Energy Internet and eVehicles Overview

Governments around the world are wrestling with the challenge of how to prepare society for inevitable climate change. To date most people have been focused on how to reduce Green House Gas emissions, but now there is growing recognition that regardless of what we do to mitigate against climate change the planet is going to be significantly warmer in the coming years with all the attendant problems of more frequent droughts, flooding, sever storms, etc. As such we need to invest in solutions that provide a more robust and resilient infrastructure to withstand this environmental onslaught especially for our electrical and telecommunications systems and at the same time reduce our carbon footprint.

Linking renewable energy with high speed Internet using fiber to the home combined with autonomous eVehicles and dynamic charging where vehicle's batteries are charged as it travels along the road, may provide for a whole new "energy Internet" infrastructure for linking small distributed renewable energy sources to users that is far more robust and resilient to survive climate change than today's centralized command and control infrastructure. These new energy architectures will also significantly reduce our carbon footprint. For more details please see:

Using autonomous eVehicles for Renewable Energy Transportation and Distribution: and

Free High Speed Internet to the Home or School Integrated with solar roof top:

High level architecture of Internet Networks to survive Climate Change:

Architecture and routing protocols for Energy Internet:

How to use Green Bond Funds to underwrite costs of new network and energy infrastructure:

Monday, January 25, 2010

Cybera to deploy solar powered data center node for Earth Observation Science

Cybera to Host Solar-Powered Node in Canada's First "Green" Internet

(January 25, 2010 – Calgary, AB) – Cybera, a non-profit organization accelerating Alberta's competitive advantage research and development, will host the Calgary node for Canada’s first “green” powered internet network. The GreenStar Network Project, an alliance of Canada's leading IT companies, universities and international partners, has been funded by CANARIE, Canada’s research and innovation network, to develop an internet network where the nodes will be powered entirely by wind and solar energy.

GreenStar nodes are small datacentres-in-a-box which are solar-powered and connected to the research network infrastructure with optical fibre. Cybera will install, configure and maintain a solar-powered node in Calgary as part of the GreenStar Network. Cybera is investigating host locations in the University of Calgary’s Research Park.

"This ties in perfectly with Cybera's mandate to support and drive the development of innovative cyberinfrastructure," said Robin Winsor, Cybera President and CEO. "At the same time, it lets us contribute to the goal of building sustainable, energy-smart infrastructure."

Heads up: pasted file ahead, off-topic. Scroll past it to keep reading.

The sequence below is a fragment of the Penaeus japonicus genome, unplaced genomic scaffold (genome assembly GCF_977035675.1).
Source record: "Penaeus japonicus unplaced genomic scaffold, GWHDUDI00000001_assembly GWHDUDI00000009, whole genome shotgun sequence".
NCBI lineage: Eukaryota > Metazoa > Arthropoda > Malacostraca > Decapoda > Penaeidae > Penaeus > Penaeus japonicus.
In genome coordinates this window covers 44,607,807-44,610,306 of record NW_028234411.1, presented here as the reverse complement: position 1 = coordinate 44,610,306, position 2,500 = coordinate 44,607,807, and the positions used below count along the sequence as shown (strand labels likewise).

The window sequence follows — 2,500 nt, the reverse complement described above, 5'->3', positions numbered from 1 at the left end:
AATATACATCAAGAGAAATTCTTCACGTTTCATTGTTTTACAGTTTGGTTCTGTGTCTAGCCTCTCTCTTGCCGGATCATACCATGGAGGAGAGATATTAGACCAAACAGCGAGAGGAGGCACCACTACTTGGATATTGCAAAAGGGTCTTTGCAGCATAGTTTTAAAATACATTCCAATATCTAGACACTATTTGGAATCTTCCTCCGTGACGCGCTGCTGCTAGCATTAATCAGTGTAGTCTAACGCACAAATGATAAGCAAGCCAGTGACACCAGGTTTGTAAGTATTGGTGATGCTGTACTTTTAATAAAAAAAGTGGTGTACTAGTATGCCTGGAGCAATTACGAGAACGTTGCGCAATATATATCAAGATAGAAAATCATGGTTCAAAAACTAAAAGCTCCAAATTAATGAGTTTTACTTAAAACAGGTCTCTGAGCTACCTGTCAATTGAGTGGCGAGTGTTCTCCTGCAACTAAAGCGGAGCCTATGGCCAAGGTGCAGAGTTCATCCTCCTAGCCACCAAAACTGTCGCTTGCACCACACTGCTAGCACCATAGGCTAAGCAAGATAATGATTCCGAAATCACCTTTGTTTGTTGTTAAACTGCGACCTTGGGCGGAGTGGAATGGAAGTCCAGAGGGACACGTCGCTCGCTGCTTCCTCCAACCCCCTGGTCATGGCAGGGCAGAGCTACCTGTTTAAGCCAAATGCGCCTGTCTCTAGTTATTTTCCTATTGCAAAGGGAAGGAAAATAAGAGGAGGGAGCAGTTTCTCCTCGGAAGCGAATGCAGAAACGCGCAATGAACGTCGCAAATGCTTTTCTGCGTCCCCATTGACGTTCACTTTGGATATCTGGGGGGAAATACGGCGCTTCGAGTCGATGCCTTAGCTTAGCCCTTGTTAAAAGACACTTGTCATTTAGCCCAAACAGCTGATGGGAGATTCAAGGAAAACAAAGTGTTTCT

GeoChronos, a Cybera project enabling Earth Observation Science researchers to share scientific data and applications via a web portal, will be one of the GreenStar Network’s first users. In 2008, GeoChronos received approximately $900,000 from CANARIE in the first round of its Network-Enabled Platforms program. CANARIE continues to be a supporter of GeoChronos. The Grid Research Centre at the University of Calgary, a Cybera partner, will contribute to the GreenStar Network’s research into carbon-based management of virtual machine mobility. The network’s rollout, led by the Université du Quebec's École de technologie supérieure (ETS) in Montreal, began this month.

"We are incredibly proud to launch the GreenStar Network under the leadership of CANARIE’s Green IT Pilot program,” said Dr. Mohamed Cheriet, Director of Synchromedia at ÉTS and spokesperson for the GreenStar Network. “The GreenStar Network has come together to develop low-carbon technologies, including renewable energy like wind and solar-powered networks, virtualization, carbon quantification procedures, and tools to ensure ICT’s carbon footprint remains under control and doesn’t increase as the world becomes more and more reliant on information and communications technologies."

CANARIE’s Green IT Pilot program has allocated $2.4 million in funding for four ground-breaking Green IT projects aimed at reducing ICT’s carbon footprint and measuring the impact of ICT and cyberinfrastructure on university electrical consumption. The Greenstar Network was the program’s largest funding recipient, receiving $2 million to develop its data network.

"CANARIE has always been a global leader in high-speed networks that enable research and innovation. Now, these Green IT initiatives demonstrate how CANARIE is once again trailblazing the next evolution of networks that are committed to both high performance and the environment," said CANARIE President Guy Bujold.

Participants in the GreenStar Network Project include the Canadian Standards Association, Climate Change Services; the Grid Research Centre, University of Calgary; RackForce Networks Inc.; Prompt Inc.; BastionHost Inc.; Cybera Inc.; Université du Québec a Montréal; ideal Consulting Inc.; Communications Research Centre; and Inocybe Technologies Inc.

twitter: BillStArnaud
skype: Pocketpro